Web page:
2. Financial irregularities and breaches

The term financial irregularities is used in this document as a general term for financial practices or conduct that are illegal or that involve misuse of Ministry funds.

Examples of financial irregularities include corruption, embezzlement, misuse of funds, fraud, theft, accounting violations, favouritism or nepotism, or other abuse of position in connection with the funds provided by Norway. Corruption and other forms of economic crime are regulated by the Norwegian Penal Code. The rules and guidelines for employees in the public service also contain provisions on financial irregularities. Grant agreements define and give examples of financial irregularities that are prohibited under the agreements.

The term breaches is used here as a general term for various kinds of breaches of conditions and agreements. The terms ‘financial irregularities’ and ‘breaches’ are partly overlapping, since a financial irregularity will almost always involve a breach of an agreement. Many kinds of breaches, for example delayed reporting, will not, however, constitute a financial irregularity on their own, but will be followed up as a deviation by the person or organisation responsible for administering the funds.

3. Response

When grant funds are made available under an agreement, the agreement partner (grant recipient) undertakes to use the funding provided in accordance with the agreement. Any deviation may give grounds for a response by the grant provider.

As a rule, grant agreements contain a definition of financial irregularities as all use of grant funds that is not in accordance with the agreement and/or approved implementation plans and budget, in addition to unacceptable practices such as corruption, embezzlement and nepotism. If financial irregularities have occurred, the Ministry has broad powers to suspend payment of all or part of the grant, terminate the agreement, and claim repayment of all or part of the grant.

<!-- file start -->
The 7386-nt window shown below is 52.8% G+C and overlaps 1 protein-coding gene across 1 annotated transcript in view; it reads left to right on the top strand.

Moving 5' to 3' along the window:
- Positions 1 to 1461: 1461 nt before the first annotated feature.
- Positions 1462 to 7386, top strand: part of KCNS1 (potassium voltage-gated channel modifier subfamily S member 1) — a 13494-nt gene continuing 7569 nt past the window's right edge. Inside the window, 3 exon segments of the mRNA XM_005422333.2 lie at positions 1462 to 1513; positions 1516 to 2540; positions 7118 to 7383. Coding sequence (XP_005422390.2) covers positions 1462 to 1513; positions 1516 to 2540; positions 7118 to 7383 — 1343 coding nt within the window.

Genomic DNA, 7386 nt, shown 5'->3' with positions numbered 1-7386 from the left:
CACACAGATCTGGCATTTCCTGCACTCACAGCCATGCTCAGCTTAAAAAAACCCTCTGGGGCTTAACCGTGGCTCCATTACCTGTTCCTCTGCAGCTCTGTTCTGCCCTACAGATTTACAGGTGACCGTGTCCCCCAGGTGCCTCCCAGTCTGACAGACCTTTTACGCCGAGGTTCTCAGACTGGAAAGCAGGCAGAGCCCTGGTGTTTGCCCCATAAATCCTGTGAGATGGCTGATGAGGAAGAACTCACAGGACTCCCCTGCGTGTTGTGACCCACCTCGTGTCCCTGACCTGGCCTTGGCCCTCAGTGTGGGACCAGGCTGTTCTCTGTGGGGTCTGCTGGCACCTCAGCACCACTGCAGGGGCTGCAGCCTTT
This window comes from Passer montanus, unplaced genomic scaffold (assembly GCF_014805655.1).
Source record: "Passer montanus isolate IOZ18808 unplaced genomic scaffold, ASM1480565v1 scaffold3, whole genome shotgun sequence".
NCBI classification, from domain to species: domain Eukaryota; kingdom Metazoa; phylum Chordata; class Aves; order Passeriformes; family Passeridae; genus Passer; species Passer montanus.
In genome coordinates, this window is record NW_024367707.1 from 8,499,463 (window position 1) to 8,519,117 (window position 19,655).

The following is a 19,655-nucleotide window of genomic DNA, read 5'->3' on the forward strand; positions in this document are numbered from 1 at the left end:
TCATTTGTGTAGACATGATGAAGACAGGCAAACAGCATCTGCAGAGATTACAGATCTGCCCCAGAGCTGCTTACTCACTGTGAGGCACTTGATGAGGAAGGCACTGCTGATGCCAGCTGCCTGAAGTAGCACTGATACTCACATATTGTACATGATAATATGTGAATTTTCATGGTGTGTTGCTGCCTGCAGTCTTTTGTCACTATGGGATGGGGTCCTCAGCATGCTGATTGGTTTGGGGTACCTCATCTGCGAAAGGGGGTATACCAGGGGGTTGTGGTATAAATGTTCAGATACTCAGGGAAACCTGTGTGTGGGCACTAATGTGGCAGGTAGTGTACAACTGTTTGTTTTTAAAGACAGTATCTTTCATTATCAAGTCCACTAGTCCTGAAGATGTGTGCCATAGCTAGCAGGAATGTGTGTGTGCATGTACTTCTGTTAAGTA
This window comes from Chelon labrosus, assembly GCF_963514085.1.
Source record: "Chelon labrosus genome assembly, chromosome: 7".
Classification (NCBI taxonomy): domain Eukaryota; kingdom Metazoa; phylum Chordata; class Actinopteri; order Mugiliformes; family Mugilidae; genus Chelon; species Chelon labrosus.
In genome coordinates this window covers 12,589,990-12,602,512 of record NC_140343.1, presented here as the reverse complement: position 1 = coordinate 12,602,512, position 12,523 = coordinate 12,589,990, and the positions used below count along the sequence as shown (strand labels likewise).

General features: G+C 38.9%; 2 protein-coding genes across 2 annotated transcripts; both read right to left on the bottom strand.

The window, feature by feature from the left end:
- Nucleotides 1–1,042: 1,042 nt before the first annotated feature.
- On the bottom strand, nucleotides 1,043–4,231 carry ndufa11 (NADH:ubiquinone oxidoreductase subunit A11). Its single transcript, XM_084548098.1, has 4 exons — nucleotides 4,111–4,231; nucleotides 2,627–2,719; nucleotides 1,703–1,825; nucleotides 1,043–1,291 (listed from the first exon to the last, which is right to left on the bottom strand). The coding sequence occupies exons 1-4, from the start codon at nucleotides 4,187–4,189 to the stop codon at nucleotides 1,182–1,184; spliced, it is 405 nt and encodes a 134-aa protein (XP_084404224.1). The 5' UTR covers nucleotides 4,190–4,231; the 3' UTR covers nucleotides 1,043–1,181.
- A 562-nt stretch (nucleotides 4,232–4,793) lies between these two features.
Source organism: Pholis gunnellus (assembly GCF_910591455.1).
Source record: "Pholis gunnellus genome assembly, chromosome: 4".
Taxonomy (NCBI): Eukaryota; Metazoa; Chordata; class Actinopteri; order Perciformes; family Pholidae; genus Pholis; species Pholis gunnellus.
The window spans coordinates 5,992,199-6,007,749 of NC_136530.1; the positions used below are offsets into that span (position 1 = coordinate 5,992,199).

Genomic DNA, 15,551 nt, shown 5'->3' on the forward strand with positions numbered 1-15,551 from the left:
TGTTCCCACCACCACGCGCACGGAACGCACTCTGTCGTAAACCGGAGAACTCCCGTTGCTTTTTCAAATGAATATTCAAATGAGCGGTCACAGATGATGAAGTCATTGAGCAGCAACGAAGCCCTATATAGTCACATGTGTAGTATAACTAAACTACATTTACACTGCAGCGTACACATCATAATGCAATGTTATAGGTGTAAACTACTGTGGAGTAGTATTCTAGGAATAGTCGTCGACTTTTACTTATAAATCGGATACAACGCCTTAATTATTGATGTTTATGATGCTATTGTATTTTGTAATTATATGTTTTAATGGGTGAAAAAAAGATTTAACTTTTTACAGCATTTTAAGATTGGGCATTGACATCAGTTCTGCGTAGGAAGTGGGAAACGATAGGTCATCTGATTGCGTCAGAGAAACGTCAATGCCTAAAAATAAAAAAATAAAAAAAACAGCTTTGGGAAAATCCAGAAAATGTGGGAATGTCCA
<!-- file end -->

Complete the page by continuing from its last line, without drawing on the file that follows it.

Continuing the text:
The severity and nature of unacceptable conditions that are uncovered and that require a response will vary. As a rule, the misused funds must be repaid. The specific follow-up of a case, including the extent of the investigations and the form of response chosen, will depend on what has been uncovered in the case concerned. The response should be proportional to the irregularity, i.e. to the kind of irregularity concerned, the amount of funding in question, and the resources needed to follow up the matter and respond. The purpose of the response, whether under administrative law or contract law, should not be to punish the recipient.